What is the Bracha on Cooked Bread?
Provided courtesy of Real Clear Daf
We learned about this on Wednesday’s daf (75b) this week. Rav Yosef there issues a ruling on “chavitza.” Rashi interprets chavitza to mean a cooked dish that includes pieces of bread. Rav Yosef rules that if any of the pieces of bread is a c’zayis, the size of an olive, the bracha is Hamotzi. If none of the pieces is a c’zayis in volume, the bracha is Mezonos.
Tosfos ("חביצא") forcefully disagrees with Rashi’s interpretation, asserting that once bread is cooked, it loses its legal classification as bread--even if it still has the volume of a c’zayis. As proof, Tosfos cites a Gemara in Brachos (37a) which states:
“If one takes wheat, bakes it into bread, then cooks it, the law is: If the pieces are still intact, the correct bracha is Hamotzi. Otherwise the correct bracha is Mezonos.”
Tosfos points out that the Gemara’s language there (“..pieces..”) indicates that the cooking removes the bread status--even if we’re talking about a piece larger than a c’zayis (otherwise the Gemara should have made c’zayis the cutoff point), contradicting what Rav Yosef is saying according to Rashi--that as long as the cooked pieces are a c’zayis, they’re still classified as bread.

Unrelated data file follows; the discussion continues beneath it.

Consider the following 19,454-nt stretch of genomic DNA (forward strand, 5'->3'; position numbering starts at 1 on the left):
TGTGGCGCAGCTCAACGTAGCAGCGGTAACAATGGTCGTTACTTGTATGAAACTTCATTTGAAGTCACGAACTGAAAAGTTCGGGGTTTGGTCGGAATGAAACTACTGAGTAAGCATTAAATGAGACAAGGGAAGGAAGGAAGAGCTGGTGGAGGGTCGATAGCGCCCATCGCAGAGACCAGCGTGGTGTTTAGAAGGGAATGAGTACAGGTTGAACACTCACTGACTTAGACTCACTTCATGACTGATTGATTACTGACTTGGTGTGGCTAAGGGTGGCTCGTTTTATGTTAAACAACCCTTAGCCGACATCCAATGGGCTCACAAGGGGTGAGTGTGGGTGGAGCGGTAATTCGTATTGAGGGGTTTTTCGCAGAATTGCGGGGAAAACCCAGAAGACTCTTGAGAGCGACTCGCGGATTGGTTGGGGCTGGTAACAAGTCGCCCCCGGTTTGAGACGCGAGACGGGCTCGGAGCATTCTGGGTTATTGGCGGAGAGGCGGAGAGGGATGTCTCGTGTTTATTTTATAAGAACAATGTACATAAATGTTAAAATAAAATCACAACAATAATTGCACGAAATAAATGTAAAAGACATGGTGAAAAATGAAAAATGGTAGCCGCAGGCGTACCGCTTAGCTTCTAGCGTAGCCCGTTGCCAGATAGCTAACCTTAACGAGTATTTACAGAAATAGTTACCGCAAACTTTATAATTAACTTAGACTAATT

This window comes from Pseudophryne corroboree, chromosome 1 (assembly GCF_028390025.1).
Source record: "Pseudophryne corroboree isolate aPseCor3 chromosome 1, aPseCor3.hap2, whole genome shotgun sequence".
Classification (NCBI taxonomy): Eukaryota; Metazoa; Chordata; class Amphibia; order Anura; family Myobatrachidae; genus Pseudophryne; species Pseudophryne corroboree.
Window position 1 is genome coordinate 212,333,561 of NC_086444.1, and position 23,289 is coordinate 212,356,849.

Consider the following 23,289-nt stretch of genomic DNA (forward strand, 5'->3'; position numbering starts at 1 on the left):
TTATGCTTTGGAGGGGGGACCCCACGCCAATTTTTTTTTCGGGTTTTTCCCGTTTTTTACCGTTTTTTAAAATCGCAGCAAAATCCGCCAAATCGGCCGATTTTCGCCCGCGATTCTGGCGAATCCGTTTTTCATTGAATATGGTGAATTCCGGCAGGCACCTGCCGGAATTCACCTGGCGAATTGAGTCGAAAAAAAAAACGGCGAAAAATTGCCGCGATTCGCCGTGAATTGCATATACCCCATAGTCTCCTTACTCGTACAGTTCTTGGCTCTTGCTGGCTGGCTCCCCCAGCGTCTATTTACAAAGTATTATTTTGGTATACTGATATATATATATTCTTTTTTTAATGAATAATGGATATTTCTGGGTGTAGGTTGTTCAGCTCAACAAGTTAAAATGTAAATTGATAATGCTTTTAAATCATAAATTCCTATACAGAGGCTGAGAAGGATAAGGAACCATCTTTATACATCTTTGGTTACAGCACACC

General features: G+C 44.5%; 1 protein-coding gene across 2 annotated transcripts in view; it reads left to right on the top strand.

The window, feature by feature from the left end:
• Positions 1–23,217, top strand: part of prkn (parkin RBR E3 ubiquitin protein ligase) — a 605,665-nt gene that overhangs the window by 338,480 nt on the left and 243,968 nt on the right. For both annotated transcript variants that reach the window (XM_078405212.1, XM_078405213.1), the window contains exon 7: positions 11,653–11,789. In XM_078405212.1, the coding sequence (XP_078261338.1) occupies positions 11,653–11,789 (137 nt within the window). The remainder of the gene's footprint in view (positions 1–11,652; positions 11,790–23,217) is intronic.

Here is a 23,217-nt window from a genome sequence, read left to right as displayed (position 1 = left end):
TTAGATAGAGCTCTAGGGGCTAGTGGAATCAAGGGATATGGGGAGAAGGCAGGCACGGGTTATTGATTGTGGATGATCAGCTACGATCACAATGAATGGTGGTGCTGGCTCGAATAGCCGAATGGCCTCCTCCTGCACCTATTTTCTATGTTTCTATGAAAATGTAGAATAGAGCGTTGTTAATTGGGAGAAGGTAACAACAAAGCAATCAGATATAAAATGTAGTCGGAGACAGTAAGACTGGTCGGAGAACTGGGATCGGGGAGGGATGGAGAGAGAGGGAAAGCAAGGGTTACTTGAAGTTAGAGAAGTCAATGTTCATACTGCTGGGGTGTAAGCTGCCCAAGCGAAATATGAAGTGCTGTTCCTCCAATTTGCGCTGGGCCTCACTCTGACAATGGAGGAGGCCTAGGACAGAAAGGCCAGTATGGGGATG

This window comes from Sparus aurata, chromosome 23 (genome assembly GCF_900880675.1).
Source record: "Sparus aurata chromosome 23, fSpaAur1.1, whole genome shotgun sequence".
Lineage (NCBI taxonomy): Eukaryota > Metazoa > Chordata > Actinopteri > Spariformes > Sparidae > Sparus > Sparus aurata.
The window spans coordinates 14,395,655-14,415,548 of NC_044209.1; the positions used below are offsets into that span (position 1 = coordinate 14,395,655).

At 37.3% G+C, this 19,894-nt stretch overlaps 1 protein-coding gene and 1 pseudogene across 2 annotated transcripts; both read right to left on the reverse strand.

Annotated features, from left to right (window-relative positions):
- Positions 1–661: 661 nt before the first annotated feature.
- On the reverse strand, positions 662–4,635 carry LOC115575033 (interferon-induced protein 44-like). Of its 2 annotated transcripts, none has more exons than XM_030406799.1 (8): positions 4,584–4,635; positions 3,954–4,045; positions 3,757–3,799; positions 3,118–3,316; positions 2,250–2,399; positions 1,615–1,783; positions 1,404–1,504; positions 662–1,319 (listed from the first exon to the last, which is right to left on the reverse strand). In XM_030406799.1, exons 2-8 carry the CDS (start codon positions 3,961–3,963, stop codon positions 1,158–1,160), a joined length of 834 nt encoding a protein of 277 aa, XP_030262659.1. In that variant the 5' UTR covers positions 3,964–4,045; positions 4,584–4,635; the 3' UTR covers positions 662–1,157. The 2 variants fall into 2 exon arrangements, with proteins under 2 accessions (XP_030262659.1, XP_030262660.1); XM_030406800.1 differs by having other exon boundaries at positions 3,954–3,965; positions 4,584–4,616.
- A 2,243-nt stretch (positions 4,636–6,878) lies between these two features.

I’m at a loss, though, to see why this Gemara poses any issue for Rashi. For the Gemara there is clearly saying that the bread only loses its legal status of bread once the pieces are “no longer intact.” What is the definition of “no longer intact?” Rashi there explains that it means that the pieces dissolved. Thus Rashi could easily respond to Tosfos’s question that the pieces of bread in our Gemara’s chavitza dish are not dissolved! And isn’t that a reasonable assumption anyways? Who would make “chavitza à la dissolved pieces of bread”?
Now maybe one will answer that Tosfos assumed a different reading of “intact” in the Gemara there in Brachos, i.e. the interpretation they suggest there, that the cooked bread is no longer “intact” if it was cooked to the point where if one picked it up it would break apart. But it still doesn’t seem fair to reject Rashi’s reading based upon the assumption that the pieces of bread of our chavitza dish are cooked to even that point.
If you have a thought about this matter, do write in with it, I’d love to hear it. Even though I haven’t provided you with a resolution for Tosfos, I hope you enjoyed engaging with the Halachik ramifications of the tasty chavitza. Bon appétit!